To prevent the arthritis returning, you must address the underlying cause of the damaged articular cartilage. It is possible to fix or replace your meniscus cartilage and/or ligaments and to realign your joints with surgery or physical therapy.

4) Rehab to balance recovery speed and repair durability

A careful and thorough program of physical therapy will insure a fast recovery without compromising the durability of the repair.

5) Resume pre-injury activities

A natural approach to fixing joints means that you can perform your best, you'll be able to get back to the activities you love.

There is no need for you to wait for years until your arthritis gets so bad you warrant a joint replacement. Take these five steps now and get yourself back in the game. 

Watch to see how our biologic alternatives improve on bionic joint replacements

Preventing and treating osteoarthritis

If, in the case of injury, you fix the damaged cartilage early, you can prevent arthritis. If you already have arthritis, we have developed natural ways to help the body regenerate its own cartilage and heal the affected bones to reverse the symptoms of arthritis.

We have spent 25 years designing and refining new ways to treat arthritis. Using natural, biologic materials, treatments are less invasive and less expensive than joint replacement with metals, the present standard of care. Our goal is to figure out how our body responds to an injury and then stimulate that response, making it faster and more directed.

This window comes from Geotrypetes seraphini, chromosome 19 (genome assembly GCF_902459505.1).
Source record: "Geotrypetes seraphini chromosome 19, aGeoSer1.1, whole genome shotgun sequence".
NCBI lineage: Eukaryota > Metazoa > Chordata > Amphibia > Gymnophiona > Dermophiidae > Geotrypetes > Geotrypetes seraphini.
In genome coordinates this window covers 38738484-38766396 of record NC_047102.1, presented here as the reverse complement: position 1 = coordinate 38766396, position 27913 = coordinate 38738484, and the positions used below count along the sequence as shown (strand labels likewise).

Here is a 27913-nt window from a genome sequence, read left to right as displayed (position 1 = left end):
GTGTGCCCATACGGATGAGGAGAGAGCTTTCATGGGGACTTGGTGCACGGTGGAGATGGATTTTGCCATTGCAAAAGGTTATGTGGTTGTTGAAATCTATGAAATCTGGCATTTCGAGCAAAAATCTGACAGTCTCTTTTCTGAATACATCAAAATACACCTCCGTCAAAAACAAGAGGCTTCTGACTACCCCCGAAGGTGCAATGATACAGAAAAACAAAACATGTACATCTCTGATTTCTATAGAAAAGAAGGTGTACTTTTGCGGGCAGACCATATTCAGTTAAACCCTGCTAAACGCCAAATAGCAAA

Our treatment programs

Using the biologic approach, we can put back a new meniscus cartilage, re-grow the articular cartilage or re-build the ligaments of the knee in order to reconstruct that joint. Our treatment programs include combinations of surgical repair and replacement of missing ligaments, articular and meniscus cartilage using stem cell paste grafts, allograft meniscus and ligament tissues and injections of lubrication (HA), growth factors (PRP). We invented and developed many of these surgical procedures and have the longest and largest follow up studies with peer reviewed outcome studies. Our patients get the leading edge care by the most experienced team.